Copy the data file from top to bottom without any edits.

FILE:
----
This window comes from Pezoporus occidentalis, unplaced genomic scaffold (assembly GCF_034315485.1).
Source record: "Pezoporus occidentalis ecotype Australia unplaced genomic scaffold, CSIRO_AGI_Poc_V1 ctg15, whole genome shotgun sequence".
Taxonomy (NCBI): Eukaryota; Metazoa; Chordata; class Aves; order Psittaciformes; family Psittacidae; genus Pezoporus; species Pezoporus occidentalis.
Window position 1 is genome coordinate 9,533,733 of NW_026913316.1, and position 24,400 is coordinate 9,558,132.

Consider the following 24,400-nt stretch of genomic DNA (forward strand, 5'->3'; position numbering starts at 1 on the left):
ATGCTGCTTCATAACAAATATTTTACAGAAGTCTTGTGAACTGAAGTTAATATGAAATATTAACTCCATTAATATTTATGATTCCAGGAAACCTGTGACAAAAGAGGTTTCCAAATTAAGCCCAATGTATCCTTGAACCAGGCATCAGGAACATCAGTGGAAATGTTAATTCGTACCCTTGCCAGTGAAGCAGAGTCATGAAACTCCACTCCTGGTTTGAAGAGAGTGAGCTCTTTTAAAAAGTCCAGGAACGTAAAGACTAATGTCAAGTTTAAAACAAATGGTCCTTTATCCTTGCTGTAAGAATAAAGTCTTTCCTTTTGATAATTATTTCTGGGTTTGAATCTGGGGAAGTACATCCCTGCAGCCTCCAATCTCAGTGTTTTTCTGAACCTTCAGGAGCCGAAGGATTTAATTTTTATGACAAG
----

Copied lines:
This window comes from Pezoporus occidentalis, unplaced genomic scaffold (assembly GCF_034315485.1).
Source record: "Pezoporus occidentalis ecotype Australia unplaced genomic scaffold, CSIRO_AGI_Poc_V1 ctg15, whole genome shotgun sequence".
Taxonomy (NCBI): Eukaryota; Metazoa; Chordata; class Aves; order Psittaciformes; family Psittacidae; genus Pezoporus; species Pezoporus occidentalis.
Window position 1 is genome coordinate 9,533,733 of NW_026913316.1, and position 24,400 is coordinate 9,558,132.

Consider the following 24,400-nt stretch of genomic DNA (forward strand, 5'->3'; position numbering starts at 1 on the left):
ATGCTGCTTCATAACAAATATTTTACAGAAGTCTTGTGAACTGAAGTTAATATGAAATATTAACTCCATTAATATTTATGATTCCAGGAAACCTGTGACAAAAGAGGTTTCCAAATTAAGCCCAATGTATCCTTGAACCAGGCATCAGGAACATCAGTGGAAATGTTAATTCGTACCCTTGCCAGTGAAGCAGAGTCATGAAACTCCACTCCTGGTTTGAAGAGAGTGAGCTCTTTTAAAAAGTCCAGGAACGTAAAGACTAATGTCAAGTTTAAAACAAATGGTCCTTTATCCTTGCTGTAAGAATAAAGTCTTTCCTTTTGATAATTATTTCTGGGTTTGAATCTGGGGAAGTACATCCCTGCAGCCTCCAATCTCAGTGTTTTTCTGAACCTTCAGGAGCCGAAGGATTTAATTTTTATGACAAG